When cultural narratives betray any members of the culture the stories no longer foster resilience or promote thriving. Instead they become toxic parodies eating away at the ability to cope and to thrive.
The context of educational facilities in America is becoming toxic. Not necessarily because of school shooting incidents, but more so because of the demonstrated helplessness of other cultural agencies to mitigate the chances of such things occurring.
The institutional church has felt this process over recent years. In the church, children were required to continue to attend services and take part in rituals even after it became apparent that their lives might be in danger of those in authority. The children who suffered ritualised abuse at the hands of the church are, quite rightly, asking what happened to the other cultural institutions that were supposed to provide protection?
It is hardly a surprise that church attendance is plummeting and religious leaders do not hold positions of influence as they used to in days gone by.
It may be that education in America is heading down a similar track. What do we say to children who are required to go, on a daily basis, to a physical context that has a higher risk of being shot than if they were to go to the mall, the movies or stay at home? Even if the statistics tell a story of safety, the stories being narrated both inside and outside schools is one of danger, not safety and security.
I have worked in humanitarian crisis contexts for decades and I take careful note of the risks and dangers in each place I visit. I make sure I am trained in how to avoid and survive threat. There is always a heightened sense of anxiety in a location torn apart by war or disaster. While I have been mostly fortunate in avoiding significant risk there is no escaping the fact that aid work carries with it some risk.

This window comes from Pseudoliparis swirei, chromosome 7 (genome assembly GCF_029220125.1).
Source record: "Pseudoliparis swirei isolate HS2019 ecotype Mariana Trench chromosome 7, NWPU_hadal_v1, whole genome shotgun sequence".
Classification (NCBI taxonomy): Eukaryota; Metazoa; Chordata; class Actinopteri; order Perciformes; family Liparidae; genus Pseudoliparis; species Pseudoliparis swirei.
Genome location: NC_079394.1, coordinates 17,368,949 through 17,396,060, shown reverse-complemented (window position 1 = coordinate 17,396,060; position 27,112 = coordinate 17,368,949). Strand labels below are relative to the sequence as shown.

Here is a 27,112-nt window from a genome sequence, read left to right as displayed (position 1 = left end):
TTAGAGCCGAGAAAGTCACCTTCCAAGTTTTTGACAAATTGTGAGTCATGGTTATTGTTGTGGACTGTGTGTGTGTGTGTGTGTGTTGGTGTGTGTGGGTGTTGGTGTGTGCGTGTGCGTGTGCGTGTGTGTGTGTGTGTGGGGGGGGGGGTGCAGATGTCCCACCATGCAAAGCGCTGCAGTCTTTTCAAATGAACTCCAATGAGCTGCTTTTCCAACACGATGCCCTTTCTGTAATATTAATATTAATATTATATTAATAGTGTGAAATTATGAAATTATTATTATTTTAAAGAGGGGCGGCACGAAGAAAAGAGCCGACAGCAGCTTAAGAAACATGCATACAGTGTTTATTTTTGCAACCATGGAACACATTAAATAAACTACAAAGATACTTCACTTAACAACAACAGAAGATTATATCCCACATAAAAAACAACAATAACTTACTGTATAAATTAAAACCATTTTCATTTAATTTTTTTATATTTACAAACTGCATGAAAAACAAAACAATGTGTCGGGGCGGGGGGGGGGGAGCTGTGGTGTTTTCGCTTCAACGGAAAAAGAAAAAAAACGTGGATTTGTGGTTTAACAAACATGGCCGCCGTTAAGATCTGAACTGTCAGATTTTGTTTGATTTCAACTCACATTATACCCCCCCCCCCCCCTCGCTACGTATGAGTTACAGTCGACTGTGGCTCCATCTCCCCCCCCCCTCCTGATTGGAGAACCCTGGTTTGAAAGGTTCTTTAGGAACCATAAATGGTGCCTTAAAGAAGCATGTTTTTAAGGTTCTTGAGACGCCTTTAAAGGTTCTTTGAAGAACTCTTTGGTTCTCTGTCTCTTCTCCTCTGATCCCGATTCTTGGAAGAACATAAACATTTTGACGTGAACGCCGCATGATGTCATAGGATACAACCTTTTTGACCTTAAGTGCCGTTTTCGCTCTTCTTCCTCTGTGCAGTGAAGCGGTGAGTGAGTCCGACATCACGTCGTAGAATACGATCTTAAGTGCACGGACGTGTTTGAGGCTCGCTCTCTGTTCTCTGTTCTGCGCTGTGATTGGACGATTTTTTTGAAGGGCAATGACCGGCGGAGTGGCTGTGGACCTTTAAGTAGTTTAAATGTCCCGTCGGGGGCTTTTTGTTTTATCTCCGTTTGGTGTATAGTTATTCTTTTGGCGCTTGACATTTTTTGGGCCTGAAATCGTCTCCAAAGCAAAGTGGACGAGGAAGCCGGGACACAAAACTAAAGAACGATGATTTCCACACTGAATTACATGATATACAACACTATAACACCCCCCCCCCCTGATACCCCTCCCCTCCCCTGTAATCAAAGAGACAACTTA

But I choose this risk. I prepare for it, and navigate it, and most of the time I enjoy it. There are places I decline to visit. I have that choice. But children going to school do not. They are not trained to recognise and manage threat to life and our culture has, in the past, asserted they should not have to be trained. Yet, this is the nature of the rhetoric we are hearing today.
I have worked in most of the major conflict zones of the past 20 years and yet I have never carried a weapon, and nor have any of my colleagues. Virtually all international aid agencies view the presence of weapons as a setback to humanitarian work. Most agencies have specific policies that forbid staff to carry weapons.
Yet, in one of the most advanced cultures in the world, teachers of high school age children, are being exhorted to carry weapons. To defend themselves against the children.
Culture, with its depth of relationships, structures, history, potential, myths, legends and organisations, can be a very powerful part of thriving and provide a 'resilience potential' for individuals. But when core cultural components switch from being protective to being toxic then there is a very high risk of cultural failure.
Which is why my friend is considering moving his children from a potentially toxic environment to one with more protection and more opportunity to thrive.
They are preparing to be refugees.
Gunnerstad, A. Journal of Intercultural Communication, Vol 11, 2006
Ungar, M, Psychology Today, June 26, 2014